Mike and Mary are particularly agile riders, so we aimed for a more lively ride, an overall more manageable bike for all trail purposes, which meant shortening the chain stays for maximum obstacle clearance capability.  Mike said, “Mary and I both feel an increased ease when we lift up and over obstacles. Mary was especially tuned in to the ease of being able to manual her bike over trail obstacles without pedal input. This allows for a quicker trail read as last minute input and corrections are more significant and accurate. This, along with the stiffer front end, translates into greater confidence when hanging it out at high speed.”

He also said,

The bikes absolutely track quicker around corners when traditionally steered (cutting through the apex)  as well as with our preferred hairpin corner attack (hugging the inside of the corner before the apex,  steering the front wheel through while initiating a rear brake skid to slide the rear).  We  both  have a good  stable feeling on these bikes enabling us to keep our feet clipped in while performing this move all the way through to letting off the brake, regaining traction and pedaling out for a quick exit.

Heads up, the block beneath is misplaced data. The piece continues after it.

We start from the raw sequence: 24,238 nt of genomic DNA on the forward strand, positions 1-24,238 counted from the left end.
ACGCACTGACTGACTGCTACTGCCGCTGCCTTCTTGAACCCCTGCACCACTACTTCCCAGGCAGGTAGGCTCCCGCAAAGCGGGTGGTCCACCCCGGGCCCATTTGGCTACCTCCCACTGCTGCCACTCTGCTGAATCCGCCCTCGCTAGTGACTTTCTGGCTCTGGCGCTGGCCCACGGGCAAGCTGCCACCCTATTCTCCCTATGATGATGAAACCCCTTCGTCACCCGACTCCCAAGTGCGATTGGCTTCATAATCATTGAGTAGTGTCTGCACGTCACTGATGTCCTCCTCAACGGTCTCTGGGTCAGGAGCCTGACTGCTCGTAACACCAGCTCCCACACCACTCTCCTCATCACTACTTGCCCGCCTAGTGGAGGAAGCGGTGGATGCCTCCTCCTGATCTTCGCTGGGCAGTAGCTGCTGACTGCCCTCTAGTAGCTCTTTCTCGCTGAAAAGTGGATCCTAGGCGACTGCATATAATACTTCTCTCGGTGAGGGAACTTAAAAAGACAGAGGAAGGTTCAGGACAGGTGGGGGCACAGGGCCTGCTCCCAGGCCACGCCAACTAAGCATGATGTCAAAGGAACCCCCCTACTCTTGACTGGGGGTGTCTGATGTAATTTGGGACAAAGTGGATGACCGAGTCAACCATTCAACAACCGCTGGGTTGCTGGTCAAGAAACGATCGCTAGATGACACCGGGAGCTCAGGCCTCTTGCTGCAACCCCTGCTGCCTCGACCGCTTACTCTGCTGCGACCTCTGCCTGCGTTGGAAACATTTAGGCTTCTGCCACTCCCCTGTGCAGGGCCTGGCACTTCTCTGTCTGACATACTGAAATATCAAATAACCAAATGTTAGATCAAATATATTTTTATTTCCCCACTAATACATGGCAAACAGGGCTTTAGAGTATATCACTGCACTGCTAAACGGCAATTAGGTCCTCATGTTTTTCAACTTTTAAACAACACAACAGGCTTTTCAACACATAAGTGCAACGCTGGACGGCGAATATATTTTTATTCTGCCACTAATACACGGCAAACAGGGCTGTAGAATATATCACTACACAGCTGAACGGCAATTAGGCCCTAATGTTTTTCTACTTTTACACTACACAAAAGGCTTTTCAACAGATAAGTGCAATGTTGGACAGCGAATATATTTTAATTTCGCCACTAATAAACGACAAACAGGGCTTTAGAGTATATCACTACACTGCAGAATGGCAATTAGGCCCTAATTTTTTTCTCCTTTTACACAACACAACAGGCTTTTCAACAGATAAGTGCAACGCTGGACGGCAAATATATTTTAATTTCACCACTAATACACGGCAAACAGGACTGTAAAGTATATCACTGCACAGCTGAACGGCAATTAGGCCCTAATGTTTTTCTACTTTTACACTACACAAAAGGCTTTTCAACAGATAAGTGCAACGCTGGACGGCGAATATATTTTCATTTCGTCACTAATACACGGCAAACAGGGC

How’s that for a pro maneuver?

Shorter chain stays and subsequently shorter overall wheelbase make the bike more agile, but the oversized head tubes give them maximum stiffness and stability.  Mike and Mary appreciated that stability as well.

Mike said,

The increased front end stability is probably most apparent when muscling the bike through low speed trail obstacles that take maximum strength and input on the bars and pedals at the same time.  A good example would be when out of the saddle splitting a large trail feature (between the tires) and torquing the pedals and the bars simultaneously to try and move forward.  I can feel that there is far less flex and a better power transfer in these cases.   The increased stiffness at this point also really helps with the confidence when in a rough spot and looking to commit to a feature that is at the limits of our confidence levels.